RIYADH: The UN’s special envoy arrived in Yemen on Wednesday for talks on reopening routes to the Houthi-besieged city of Taiz.
Hans Grundberg flew into the capital Sanaa less than a week after the truce in Yemen was renewed for a second period of two months.
He commended the extension and said it was a “positive signal of the parties’ seriousness to uphold and implement the truce.”
Grundberg continued on landing at Sanaa Airport: “Yemenis have seen the truce’s tangible benefits. We have witnessed a significant positive shift and we have a responsibility to safeguard it and deliver on its potential for peace in Yemen.”
On Saturday, representatives from the Yemeni government and the Houthi militia concluded an initial round of discussions without reaching an agreement on opening roads around Taiz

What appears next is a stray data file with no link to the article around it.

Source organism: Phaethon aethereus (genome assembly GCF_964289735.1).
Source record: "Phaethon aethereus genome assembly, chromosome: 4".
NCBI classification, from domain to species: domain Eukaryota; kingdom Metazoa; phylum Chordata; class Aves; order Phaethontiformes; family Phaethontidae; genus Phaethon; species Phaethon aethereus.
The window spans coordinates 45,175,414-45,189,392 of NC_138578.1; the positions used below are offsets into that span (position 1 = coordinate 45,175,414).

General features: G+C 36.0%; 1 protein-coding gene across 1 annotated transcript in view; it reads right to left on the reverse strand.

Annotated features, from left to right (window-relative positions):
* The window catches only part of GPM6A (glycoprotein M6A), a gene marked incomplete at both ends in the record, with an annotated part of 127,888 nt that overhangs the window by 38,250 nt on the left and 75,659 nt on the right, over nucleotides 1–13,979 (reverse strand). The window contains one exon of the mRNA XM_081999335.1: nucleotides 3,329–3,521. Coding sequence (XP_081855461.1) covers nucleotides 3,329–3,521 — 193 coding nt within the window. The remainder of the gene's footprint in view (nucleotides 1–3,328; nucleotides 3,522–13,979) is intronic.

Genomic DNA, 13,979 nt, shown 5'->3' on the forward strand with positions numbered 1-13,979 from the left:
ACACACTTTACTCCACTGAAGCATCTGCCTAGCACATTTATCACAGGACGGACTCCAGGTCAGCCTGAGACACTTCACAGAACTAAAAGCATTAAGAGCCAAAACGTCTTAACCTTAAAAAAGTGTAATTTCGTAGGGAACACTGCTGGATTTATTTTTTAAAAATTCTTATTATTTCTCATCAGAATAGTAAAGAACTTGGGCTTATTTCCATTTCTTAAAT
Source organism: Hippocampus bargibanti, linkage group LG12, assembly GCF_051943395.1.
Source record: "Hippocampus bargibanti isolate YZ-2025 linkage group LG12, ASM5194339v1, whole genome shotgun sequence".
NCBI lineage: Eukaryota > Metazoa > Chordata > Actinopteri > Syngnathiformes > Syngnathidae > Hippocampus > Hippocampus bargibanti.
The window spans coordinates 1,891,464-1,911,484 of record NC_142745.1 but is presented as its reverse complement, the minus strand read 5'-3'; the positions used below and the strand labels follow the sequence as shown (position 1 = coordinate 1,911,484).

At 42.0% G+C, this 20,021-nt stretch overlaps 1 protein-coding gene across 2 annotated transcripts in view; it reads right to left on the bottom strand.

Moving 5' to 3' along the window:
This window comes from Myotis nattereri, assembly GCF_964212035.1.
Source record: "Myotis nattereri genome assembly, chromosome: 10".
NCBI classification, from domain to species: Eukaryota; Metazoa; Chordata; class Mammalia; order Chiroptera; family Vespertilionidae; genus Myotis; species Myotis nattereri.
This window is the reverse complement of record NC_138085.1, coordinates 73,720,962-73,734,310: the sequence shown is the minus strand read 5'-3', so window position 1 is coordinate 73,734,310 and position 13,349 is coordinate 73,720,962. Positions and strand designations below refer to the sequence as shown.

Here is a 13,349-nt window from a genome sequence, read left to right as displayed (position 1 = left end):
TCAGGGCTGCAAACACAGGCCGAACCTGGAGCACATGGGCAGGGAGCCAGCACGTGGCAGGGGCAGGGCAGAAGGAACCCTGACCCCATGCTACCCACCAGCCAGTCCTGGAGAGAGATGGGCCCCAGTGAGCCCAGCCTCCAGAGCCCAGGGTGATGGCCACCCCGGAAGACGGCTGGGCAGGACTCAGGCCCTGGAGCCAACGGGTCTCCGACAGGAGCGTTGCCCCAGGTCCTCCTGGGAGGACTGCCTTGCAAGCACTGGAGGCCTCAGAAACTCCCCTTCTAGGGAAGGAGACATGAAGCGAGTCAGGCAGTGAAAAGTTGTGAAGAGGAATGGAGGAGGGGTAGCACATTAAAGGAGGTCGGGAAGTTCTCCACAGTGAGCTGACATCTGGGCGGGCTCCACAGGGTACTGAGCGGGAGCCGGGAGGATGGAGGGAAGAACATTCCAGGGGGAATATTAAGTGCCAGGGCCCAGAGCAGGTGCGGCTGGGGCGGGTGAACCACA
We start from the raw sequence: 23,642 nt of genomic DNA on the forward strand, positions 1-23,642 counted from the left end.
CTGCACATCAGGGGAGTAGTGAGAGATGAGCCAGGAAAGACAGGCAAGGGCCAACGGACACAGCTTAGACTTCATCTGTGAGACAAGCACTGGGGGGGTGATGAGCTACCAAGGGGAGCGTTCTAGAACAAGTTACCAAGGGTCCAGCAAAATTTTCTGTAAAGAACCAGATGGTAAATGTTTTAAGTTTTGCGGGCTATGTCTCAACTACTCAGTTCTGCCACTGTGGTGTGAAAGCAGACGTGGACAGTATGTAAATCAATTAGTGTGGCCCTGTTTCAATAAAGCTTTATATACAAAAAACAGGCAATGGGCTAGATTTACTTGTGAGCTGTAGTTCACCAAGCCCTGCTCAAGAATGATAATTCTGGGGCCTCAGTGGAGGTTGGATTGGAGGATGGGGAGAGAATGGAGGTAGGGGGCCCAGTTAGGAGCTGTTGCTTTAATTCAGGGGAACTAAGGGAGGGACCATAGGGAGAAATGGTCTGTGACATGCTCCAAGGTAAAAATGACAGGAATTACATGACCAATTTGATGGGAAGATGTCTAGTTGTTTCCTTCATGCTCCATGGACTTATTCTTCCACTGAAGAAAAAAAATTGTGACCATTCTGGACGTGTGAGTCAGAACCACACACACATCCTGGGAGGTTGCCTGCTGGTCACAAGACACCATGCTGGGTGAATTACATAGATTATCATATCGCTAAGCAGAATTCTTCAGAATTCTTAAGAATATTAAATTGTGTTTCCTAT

On Saturday, representatives from the Yemeni government and the Houthi militia concluded an initial round of discussions without reaching an agreement on opening roads around Taiz and other regions of the war-ravaged Arab country.
The negotiation was hosted by Grundberg, who described the results of the talks as “promising,” noting that a proposal for the phased reopening of roads around Taiz, “including an implementation mechanism and guarantees for the safety of civilian travelers,” was drawn up based on the three-day discussions.
The Yemeni-Yemeni talks on opening the blocked roads of Taiz and elsewhere began on May 25 in Jordan’s capital Amman, and are part of the UN-brokered truce that came into effect on April 2.
The Yemeni government forces, backed by the Saudi-led coalition, have been locked in clashes with the Iran-allied Houthi militia in the north, east, and west of Taiz since April 2015.
Yemen has been mired in a civil war since late 2014, when Houthis overran much of the country and seized all northern provinces, including the capital Sanaa.
The UN envoy expressed hope that “constructive discussions” would be held on “our proposal for reopening roads in Taiz and other governorates, as well as economic and humanitarian measures, and the way forward.”